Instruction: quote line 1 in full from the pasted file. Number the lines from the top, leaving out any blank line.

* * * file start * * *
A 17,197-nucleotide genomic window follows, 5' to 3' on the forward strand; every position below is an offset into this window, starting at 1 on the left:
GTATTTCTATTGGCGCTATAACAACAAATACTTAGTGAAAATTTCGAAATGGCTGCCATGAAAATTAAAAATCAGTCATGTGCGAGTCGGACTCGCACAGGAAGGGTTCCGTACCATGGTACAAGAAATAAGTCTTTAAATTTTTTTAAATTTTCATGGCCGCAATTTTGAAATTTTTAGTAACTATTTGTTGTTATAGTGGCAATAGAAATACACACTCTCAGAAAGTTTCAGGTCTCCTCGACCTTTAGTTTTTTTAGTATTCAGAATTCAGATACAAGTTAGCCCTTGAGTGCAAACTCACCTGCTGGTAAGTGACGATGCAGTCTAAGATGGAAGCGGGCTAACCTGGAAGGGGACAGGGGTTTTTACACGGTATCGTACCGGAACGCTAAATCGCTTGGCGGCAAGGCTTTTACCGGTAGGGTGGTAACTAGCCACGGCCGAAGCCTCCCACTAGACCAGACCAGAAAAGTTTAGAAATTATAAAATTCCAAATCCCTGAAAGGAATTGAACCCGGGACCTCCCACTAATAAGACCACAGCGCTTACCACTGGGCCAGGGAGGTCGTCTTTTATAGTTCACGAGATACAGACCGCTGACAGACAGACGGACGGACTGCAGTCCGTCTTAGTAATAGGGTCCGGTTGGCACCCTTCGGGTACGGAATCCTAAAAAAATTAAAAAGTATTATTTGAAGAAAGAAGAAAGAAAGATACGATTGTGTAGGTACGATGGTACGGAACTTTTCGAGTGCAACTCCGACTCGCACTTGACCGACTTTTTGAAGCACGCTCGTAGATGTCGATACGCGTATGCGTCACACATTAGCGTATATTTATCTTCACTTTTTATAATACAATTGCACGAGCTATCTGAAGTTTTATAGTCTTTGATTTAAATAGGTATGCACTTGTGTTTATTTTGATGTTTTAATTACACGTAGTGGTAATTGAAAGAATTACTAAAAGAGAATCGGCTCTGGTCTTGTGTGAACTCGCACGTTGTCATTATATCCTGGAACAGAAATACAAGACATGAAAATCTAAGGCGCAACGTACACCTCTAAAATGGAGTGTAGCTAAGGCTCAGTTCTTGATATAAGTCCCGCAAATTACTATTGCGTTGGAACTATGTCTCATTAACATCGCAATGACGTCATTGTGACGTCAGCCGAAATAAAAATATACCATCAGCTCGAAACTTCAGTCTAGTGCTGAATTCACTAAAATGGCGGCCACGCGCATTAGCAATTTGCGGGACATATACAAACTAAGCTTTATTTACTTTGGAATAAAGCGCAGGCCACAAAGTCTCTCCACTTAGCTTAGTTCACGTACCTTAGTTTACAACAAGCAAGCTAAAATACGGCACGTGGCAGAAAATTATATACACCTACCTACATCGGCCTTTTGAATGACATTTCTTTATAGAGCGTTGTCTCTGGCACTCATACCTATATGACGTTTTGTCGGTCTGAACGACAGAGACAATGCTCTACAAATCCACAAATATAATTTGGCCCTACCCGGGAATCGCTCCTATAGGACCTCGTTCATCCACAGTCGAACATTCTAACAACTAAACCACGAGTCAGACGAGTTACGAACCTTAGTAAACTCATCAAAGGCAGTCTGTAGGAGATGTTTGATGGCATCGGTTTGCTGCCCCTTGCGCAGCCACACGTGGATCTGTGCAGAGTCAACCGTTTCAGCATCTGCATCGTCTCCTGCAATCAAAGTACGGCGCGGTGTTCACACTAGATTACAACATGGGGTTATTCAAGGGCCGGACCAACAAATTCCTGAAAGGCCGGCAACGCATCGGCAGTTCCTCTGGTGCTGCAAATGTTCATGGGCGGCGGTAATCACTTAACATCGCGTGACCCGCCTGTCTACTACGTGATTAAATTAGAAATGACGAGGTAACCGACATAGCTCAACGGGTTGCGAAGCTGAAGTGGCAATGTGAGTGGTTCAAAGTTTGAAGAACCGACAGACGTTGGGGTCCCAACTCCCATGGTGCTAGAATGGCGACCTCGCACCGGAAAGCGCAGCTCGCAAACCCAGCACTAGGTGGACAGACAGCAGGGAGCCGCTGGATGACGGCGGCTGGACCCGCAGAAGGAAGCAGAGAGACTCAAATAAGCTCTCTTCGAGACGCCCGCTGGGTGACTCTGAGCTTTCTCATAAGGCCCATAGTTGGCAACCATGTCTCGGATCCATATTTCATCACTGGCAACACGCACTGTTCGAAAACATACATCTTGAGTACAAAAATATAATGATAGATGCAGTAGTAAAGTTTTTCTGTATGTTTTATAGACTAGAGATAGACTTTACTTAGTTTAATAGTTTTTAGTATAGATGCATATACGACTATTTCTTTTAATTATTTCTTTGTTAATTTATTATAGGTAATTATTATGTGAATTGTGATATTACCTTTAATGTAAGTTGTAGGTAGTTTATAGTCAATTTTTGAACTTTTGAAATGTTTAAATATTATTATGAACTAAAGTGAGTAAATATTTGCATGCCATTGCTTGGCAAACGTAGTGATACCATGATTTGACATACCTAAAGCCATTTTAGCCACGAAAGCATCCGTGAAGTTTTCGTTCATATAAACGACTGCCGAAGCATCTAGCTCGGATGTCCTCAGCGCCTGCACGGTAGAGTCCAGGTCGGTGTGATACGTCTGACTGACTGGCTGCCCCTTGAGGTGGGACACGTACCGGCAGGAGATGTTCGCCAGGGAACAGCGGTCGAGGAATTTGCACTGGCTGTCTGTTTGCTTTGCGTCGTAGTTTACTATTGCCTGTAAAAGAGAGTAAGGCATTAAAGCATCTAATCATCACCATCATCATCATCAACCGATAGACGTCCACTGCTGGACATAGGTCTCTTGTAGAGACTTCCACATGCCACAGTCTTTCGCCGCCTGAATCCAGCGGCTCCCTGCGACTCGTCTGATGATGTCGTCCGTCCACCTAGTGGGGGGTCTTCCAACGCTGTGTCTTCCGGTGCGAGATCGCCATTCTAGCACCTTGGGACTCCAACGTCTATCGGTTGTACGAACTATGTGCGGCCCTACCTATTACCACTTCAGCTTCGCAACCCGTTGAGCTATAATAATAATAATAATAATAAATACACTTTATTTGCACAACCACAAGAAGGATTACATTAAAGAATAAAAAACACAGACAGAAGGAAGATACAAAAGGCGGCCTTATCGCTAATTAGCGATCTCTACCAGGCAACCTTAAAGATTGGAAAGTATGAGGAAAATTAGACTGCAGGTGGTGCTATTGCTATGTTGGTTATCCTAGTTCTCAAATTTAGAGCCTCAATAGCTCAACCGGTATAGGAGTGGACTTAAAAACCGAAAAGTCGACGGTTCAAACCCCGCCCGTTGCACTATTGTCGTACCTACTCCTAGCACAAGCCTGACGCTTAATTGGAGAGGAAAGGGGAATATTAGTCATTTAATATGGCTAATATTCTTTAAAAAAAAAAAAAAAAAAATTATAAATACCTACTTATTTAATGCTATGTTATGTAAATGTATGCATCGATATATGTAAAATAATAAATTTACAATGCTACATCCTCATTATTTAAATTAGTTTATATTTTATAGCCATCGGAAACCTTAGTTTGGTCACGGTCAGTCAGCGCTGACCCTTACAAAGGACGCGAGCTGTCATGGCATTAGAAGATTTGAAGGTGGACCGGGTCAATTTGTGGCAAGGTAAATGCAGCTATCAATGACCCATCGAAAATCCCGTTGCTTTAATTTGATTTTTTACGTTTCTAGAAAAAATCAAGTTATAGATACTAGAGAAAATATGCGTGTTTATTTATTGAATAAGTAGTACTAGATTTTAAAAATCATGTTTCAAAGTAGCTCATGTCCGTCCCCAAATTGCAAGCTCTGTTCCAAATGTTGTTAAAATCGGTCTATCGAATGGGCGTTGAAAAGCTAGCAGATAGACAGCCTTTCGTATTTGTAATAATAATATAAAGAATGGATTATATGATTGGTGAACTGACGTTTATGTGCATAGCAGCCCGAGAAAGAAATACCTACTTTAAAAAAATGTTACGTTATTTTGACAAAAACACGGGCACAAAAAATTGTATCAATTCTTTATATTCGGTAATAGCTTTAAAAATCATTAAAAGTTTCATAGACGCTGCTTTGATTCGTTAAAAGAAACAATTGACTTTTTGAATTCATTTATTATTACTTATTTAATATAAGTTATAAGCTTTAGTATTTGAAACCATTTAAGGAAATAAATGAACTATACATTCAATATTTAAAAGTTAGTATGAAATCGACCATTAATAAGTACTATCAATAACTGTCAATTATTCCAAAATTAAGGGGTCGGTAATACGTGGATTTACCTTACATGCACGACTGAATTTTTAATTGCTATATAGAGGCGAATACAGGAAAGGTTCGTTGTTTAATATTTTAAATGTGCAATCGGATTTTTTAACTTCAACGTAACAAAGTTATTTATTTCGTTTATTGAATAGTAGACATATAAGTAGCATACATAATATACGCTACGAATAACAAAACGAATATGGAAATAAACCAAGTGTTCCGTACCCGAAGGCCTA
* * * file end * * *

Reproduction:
A 17,197-nucleotide genomic window follows, 5' to 3' on the forward strand; every position below is an offset into this window, starting at 1 on the left: